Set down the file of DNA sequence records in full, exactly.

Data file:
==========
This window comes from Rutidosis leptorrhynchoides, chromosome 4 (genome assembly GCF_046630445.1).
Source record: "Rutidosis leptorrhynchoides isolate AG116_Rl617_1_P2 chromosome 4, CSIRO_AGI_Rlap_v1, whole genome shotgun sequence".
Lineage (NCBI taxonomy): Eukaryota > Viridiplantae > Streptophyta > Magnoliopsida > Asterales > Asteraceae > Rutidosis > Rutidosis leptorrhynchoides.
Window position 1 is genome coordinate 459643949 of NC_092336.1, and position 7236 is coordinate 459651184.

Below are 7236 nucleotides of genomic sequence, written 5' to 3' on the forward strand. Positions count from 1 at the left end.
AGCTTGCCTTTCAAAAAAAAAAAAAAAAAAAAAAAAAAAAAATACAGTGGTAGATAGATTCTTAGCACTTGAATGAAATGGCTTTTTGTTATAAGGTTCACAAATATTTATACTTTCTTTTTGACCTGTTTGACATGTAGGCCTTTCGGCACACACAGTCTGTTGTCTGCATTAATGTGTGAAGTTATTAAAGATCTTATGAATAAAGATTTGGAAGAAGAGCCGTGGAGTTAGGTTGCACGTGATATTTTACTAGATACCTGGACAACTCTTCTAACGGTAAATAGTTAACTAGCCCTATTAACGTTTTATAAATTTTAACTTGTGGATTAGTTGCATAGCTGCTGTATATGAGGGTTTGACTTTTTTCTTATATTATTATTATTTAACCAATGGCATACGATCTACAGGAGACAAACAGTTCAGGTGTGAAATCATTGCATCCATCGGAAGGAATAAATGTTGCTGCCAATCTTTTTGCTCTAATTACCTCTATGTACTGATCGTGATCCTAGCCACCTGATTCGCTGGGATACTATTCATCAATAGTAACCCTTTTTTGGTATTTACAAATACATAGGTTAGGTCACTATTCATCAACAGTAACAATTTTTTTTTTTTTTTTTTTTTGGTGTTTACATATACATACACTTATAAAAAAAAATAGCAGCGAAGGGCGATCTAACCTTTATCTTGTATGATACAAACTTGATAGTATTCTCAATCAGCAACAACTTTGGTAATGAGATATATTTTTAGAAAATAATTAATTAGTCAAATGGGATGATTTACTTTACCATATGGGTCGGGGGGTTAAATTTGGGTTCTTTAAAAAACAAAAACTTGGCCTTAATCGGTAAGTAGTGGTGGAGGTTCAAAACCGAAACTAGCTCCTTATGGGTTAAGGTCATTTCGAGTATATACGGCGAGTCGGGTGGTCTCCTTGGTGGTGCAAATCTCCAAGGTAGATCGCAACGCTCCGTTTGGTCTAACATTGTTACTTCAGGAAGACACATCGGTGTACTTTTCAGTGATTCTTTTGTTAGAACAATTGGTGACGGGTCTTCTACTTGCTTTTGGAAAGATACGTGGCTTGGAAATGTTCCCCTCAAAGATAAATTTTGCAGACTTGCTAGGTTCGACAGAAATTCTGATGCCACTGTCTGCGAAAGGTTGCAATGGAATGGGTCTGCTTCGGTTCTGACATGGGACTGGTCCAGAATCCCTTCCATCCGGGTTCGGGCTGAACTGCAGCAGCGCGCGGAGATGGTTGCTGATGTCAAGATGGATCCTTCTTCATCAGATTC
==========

This window comes from Rutidosis leptorrhynchoides, chromosome 4 (genome assembly GCF_046630445.1).
Source record: "Rutidosis leptorrhynchoides isolate AG116_Rl617_1_P2 chromosome 4, CSIRO_AGI_Rlap_v1, whole genome shotgun sequence".
Lineage (NCBI taxonomy): Eukaryota > Viridiplantae > Streptophyta > Magnoliopsida > Asterales > Asteraceae > Rutidosis > Rutidosis leptorrhynchoides.
Window position 1 is genome coordinate 459643949 of NC_092336.1, and position 7236 is coordinate 459651184.

Below are 7236 nucleotides of genomic sequence, written 5' to 3' on the forward strand. Positions count from 1 at the left end.
AGCTTGCCTTTCAAAAAAAAAAAAAAAAAAAAAAAAAAAAAATACAGTGGTAGATAGATTCTTAGCACTTGAATGAAATGGCTTTTTGTTATAAGGTTCACAAATATTTATACTTTCTTTTTGACCTGTTTGACATGTAGGCCTTTCGGCACACACAGTCTGTTGTCTGCATTAATGTGTGAAGTTATTAAAGATCTTATGAATAAAGATTTGGAAGAAGAGCCGTGGAGTTAGGTTGCACGTGATATTTTACTAGATACCTGGACAACTCTTCTAACGGTAAATAGTTAACTAGCCCTATTAACGTTTTATAAATTTTAACTTGTGGATTAGTTGCATAGCTGCTGTATATGAGGGTTTGACTTTTTTCTTATATTATTATTATTTAACCAATGGCATACGATCTACAGGAGACAAACAGTTCAGGTGTGAAATCATTGCATCCATCGGAAGGAATAAATGTTGCTGCCAATCTTTTTGCTCTAATTACCTCTATGTACTGATCGTGATCCTAGCCACCTGATTCGCTGGGATACTATTCATCAATAGTAACCCTTTTTTGGTATTTACAAATACATAGGTTAGGTCACTATTCATCAACAGTAACAATTTTTTTTTTTTTTTTTTTTTGGTGTTTACATATACATACACTTATAAAAAAAAATAGCAGCGAAGGGCGATCTAACCTTTATCTTGTATGATACAAACTTGATAGTATTCTCAATCAGCAACAACTTTGGTAATGAGATATATTTTTAGAAAATAATTAATTAGTCAAATGGGATGATTTACTTTACCATATGGGTCGGGGGGTTAAATTTGGGTTCTTTAAAAAACAAAAACTTGGCCTTAATCGGTAAGTAGTGGTGGAGGTTCAAAACCGAAACTAGCTCCTTATGGGTTAAGGTCATTTCGAGTATATACGGCGAGTCGGGTGGTCTCCTTGGTGGTGCAAATCTCCAAGGTAGATCGCAACGCTCCGTTTGGTCTAACATTGTTACTTCAGGAAGACACATCGGTGTACTTTTCAGTGATTCTTTTGTTAGAACAATTGGTGACGGGTCTTCTACTTGCTTTTGGAAAGATACGTGGCTTGGAAATGTTCCCCTCAAAGATAAATTTTGCAGACTTGCTAGGTTCGACAGAAATTCTGATGCCACTGTCTGCGAAAGGTTGCAATGGAATGGGTCTGCTTCGGTTCTGACATGGGACTGGTCCAGAATCCCTTCCATCCGGGTTCGGGCTGAACTGCAGCAGCGCGCGGAGATGGTTGCTGATGTCAAGATGGATCCTTCTTCATCAGATTC